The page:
According to White Ops, the Methbot scammers were able to generate fake records of a user's activity online, making the bots appear to be human, even down to the level of detail of phony cursor movements and bogus social media login information. White Ops also says the Methbot operators used dedicated servers to run proxies so it would not be clear that all of this traffic was coming from one entity. And they used falsified documents to gain access to 571,904 real IP addresses, the company said, making it appear that the fraudulent ad traffic came from real Internet providers.
What's more, the fraudsters were able to fool the advertising exchanges by offering data specifically designed to slip past known fraud detection efforts. White Ops said the Methbot operators used code specifically designed to defeat viewability measurement for both specific vendors and for spoofing industry standard measurements.
White Ops calculated that the 200 million to 300 million fake impressions per day generated between $3 million and $5 million per day for whoever operated the scam. In an effort to combat the fraud, White Ops said that it will release known IP addresses affiliated with Methbot, so that advertisers and their agencies can block them. And the company says it will release a falsified domain name and full URL list to show where this phony activity has been taking place.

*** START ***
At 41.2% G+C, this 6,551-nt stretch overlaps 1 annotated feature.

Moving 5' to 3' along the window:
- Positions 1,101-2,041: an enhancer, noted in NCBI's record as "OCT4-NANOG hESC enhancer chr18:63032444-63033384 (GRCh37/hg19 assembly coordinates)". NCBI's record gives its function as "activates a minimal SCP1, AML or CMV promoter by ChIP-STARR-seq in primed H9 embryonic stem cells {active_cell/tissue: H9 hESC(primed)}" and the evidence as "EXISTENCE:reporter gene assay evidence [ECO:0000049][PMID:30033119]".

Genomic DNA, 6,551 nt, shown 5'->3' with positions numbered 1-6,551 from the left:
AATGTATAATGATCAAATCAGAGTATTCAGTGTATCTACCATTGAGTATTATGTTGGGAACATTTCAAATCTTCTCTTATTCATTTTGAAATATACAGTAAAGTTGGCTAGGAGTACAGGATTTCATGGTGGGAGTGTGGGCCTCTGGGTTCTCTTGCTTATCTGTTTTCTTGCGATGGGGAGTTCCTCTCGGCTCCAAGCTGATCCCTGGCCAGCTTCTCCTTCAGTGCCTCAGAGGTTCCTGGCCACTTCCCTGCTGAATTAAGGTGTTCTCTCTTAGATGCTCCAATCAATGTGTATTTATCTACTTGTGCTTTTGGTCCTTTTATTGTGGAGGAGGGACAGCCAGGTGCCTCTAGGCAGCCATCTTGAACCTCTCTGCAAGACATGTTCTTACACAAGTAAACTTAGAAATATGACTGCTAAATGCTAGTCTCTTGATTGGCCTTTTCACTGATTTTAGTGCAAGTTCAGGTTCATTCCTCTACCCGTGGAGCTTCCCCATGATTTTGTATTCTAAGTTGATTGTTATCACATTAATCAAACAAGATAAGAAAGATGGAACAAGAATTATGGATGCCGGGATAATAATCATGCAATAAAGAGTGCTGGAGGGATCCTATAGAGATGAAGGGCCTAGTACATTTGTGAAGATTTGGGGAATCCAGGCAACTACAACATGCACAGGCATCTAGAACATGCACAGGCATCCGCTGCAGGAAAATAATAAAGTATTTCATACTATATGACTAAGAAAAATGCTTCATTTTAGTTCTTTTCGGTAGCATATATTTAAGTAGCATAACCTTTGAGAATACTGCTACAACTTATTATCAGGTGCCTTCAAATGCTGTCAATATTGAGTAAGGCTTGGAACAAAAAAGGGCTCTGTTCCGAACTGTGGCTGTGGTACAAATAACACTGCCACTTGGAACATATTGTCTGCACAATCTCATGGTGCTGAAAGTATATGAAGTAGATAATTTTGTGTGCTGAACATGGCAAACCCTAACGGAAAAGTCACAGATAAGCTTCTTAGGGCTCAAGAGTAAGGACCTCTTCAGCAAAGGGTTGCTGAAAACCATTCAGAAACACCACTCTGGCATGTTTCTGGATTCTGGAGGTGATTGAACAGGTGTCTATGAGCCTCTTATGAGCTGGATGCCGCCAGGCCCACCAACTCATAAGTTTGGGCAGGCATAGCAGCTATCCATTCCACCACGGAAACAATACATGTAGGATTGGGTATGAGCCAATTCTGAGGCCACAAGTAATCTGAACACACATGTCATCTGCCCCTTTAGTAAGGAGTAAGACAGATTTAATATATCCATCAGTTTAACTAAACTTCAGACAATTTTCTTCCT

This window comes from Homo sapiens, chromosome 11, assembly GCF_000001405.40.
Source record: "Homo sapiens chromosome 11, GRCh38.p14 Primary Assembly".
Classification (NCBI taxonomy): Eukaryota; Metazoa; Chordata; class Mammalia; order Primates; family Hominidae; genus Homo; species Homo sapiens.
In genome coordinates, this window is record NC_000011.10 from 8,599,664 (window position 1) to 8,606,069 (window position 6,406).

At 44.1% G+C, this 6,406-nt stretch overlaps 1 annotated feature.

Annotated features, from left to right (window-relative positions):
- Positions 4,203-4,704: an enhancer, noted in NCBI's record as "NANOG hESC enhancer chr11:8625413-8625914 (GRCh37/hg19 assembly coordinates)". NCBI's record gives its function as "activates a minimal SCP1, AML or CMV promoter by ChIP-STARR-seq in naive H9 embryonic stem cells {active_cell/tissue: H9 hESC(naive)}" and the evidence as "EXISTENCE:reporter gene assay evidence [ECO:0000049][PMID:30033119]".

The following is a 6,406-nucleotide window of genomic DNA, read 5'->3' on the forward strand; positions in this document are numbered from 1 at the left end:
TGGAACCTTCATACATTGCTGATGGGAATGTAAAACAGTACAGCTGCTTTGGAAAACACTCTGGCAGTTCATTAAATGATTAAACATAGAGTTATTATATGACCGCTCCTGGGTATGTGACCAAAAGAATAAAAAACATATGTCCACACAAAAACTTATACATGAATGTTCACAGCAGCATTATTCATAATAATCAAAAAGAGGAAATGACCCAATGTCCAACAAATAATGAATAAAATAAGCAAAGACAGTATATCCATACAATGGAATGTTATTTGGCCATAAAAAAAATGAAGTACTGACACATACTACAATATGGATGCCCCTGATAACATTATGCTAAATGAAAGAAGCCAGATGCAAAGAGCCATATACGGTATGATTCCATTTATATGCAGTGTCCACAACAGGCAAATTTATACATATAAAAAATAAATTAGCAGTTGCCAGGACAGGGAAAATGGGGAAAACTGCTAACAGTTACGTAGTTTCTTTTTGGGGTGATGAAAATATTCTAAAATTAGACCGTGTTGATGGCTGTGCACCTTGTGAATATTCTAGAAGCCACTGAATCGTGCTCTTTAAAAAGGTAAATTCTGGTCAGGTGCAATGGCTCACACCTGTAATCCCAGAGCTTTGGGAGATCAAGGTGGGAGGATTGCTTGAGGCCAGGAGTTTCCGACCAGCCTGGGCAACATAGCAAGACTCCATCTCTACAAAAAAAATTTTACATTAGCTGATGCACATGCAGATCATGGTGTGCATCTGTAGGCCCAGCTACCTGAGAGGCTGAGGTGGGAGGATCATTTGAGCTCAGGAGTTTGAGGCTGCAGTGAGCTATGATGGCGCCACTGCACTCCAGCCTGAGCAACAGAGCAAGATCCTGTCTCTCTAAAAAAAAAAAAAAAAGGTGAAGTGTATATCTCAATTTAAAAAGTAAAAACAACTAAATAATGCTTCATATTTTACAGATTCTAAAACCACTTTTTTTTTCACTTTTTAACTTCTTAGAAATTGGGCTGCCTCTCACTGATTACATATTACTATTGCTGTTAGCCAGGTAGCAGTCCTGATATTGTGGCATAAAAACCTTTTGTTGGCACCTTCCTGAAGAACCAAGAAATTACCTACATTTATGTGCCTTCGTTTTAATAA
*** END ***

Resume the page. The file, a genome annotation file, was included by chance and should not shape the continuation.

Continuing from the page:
The company also said it has been in contact with federal law enforcement about the scam.
One industry group said it was scheduling a briefing for representatives of 100 companies on Tuesday, to provide them with the details in the White Ops report. "This is like our Superbowl," said Mike Zaneis, CEO of the Trustworthy Accountability Group, a non-profit coalition that works to combat digital ad fraud. "Unfortunately, with an issue like this, these things crop up all the time, so you have multiple Super Bowls because there are constant threats."
Zaneis said the advertising industry inadvertently opened the opportunity for cyber criminals as it moved to a fractured, anonymous and instant online exchange system that did not prioritize verification efforts. "You should know where your ads are going and who you're doing business with," Zaneis said. "We need to fix this problem, because an industry can't stand on the basis of fraud."
UPDATED: This story was updated to include comment from the CEO of the Trustworthy Accountability Group.